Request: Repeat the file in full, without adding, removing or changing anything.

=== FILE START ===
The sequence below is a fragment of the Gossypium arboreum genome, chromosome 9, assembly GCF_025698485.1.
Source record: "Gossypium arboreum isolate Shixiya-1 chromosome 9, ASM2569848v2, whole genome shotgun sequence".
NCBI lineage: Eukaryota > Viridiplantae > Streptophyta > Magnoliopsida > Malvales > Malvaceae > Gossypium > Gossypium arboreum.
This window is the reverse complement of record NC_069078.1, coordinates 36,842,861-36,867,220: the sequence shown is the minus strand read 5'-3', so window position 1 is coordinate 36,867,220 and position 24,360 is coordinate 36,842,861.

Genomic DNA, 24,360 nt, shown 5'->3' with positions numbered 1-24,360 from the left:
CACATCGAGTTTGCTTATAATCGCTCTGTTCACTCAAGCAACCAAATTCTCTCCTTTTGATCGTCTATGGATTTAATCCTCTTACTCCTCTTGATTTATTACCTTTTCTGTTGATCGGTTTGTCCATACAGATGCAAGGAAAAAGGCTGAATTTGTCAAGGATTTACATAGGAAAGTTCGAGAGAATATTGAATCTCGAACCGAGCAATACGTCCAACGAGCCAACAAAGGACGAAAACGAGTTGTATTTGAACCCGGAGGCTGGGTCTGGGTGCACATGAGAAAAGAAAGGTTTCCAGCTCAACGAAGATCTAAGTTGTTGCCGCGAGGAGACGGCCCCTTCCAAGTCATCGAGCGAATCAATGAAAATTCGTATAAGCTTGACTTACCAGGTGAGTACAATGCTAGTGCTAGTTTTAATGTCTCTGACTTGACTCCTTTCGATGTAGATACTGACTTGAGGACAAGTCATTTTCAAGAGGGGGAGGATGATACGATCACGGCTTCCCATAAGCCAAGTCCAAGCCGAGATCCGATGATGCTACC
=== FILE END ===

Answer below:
The sequence below is a fragment of the Gossypium arboreum genome, chromosome 9, assembly GCF_025698485.1.
Source record: "Gossypium arboreum isolate Shixiya-1 chromosome 9, ASM2569848v2, whole genome shotgun sequence".
NCBI lineage: Eukaryota > Viridiplantae > Streptophyta > Magnoliopsida > Malvales > Malvaceae > Gossypium > Gossypium arboreum.
This window is the reverse complement of record NC_069078.1, coordinates 36,842,861-36,867,220: the sequence shown is the minus strand read 5'-3', so window position 1 is coordinate 36,867,220 and position 24,360 is coordinate 36,842,861.

Genomic DNA, 24,360 nt, shown 5'->3' with positions numbered 1-24,360 from the left:
CACATCGAGTTTGCTTATAATCGCTCTGTTCACTCAAGCAACCAAATTCTCTCCTTTTGATCGTCTATGGATTTAATCCTCTTACTCCTCTTGATTTATTACCTTTTCTGTTGATCGGTTTGTCCATACAGATGCAAGGAAAAAGGCTGAATTTGTCAAGGATTTACATAGGAAAGTTCGAGAGAATATTGAATCTCGAACCGAGCAATACGTCCAACGAGCCAACAAAGGACGAAAACGAGTTGTATTTGAACCCGGAGGCTGGGTCTGGGTGCACATGAGAAAAGAAAGGTTTCCAGCTCAACGAAGATCTAAGTTGTTGCCGCGAGGAGACGGCCCCTTCCAAGTCATCGAGCGAATCAATGAAAATTCGTATAAGCTTGACTTACCAGGTGAGTACAATGCTAGTGCTAGTTTTAATGTCTCTGACTTGACTCCTTTCGATGTAGATACTGACTTGAGGACAAGTCATTTTCAAGAGGGGGAGGATGATACGATCACGGCTTCCCATAAGCCAAGTCCAAGCCGAGATCCGATGATGCTACC